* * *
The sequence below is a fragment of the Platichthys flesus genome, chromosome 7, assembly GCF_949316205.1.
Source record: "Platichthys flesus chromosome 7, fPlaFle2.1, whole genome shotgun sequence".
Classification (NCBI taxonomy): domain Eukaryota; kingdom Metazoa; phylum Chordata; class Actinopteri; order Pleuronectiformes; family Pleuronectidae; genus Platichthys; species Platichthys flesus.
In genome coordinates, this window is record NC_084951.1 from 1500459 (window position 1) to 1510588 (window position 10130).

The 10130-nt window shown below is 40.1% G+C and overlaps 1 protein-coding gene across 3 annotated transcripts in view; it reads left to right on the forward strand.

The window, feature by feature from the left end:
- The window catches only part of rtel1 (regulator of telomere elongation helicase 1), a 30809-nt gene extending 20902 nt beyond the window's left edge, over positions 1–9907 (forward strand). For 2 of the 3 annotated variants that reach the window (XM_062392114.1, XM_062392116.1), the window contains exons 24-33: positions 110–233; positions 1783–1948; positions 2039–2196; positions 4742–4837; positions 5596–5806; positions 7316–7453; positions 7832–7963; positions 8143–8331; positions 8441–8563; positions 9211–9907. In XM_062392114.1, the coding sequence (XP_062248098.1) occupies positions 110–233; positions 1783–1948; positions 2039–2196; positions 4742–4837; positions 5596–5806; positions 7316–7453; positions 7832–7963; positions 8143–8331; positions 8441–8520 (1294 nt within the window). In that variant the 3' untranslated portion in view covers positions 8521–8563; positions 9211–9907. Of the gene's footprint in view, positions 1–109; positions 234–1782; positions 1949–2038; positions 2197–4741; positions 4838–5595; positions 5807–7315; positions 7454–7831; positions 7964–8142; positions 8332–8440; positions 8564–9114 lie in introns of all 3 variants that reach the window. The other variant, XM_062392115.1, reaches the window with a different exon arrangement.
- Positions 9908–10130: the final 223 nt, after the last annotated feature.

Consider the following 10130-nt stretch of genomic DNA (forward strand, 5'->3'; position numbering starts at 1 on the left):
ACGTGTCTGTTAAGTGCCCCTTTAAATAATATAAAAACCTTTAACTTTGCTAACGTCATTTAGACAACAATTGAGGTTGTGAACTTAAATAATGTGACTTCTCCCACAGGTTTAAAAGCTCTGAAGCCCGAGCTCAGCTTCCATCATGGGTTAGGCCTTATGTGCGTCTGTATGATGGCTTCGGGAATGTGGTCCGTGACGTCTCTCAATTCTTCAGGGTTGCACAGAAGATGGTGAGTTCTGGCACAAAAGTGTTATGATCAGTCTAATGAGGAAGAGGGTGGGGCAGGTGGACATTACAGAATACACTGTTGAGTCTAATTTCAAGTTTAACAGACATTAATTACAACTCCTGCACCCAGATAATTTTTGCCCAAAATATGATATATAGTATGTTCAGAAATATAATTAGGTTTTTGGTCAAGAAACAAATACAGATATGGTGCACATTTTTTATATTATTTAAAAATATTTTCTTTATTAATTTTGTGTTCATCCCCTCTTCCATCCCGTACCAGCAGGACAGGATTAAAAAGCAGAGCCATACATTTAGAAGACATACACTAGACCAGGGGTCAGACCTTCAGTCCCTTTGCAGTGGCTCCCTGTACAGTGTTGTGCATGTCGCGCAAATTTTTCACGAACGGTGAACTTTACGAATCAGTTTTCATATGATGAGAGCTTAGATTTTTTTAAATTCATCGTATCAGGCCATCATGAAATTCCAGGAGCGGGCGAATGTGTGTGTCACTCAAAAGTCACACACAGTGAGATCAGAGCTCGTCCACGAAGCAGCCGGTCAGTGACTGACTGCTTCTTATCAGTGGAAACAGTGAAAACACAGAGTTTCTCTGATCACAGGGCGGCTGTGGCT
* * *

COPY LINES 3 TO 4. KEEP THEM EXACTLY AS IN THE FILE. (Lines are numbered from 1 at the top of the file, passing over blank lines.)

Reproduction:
Classification (NCBI taxonomy): domain Eukaryota; kingdom Metazoa; phylum Chordata; class Actinopteri; order Pleuronectiformes; family Pleuronectidae; genus Platichthys; species Platichthys flesus.
In genome coordinates, this window is record NC_084951.1 from 1500459 (window position 1) to 1510588 (window position 10130).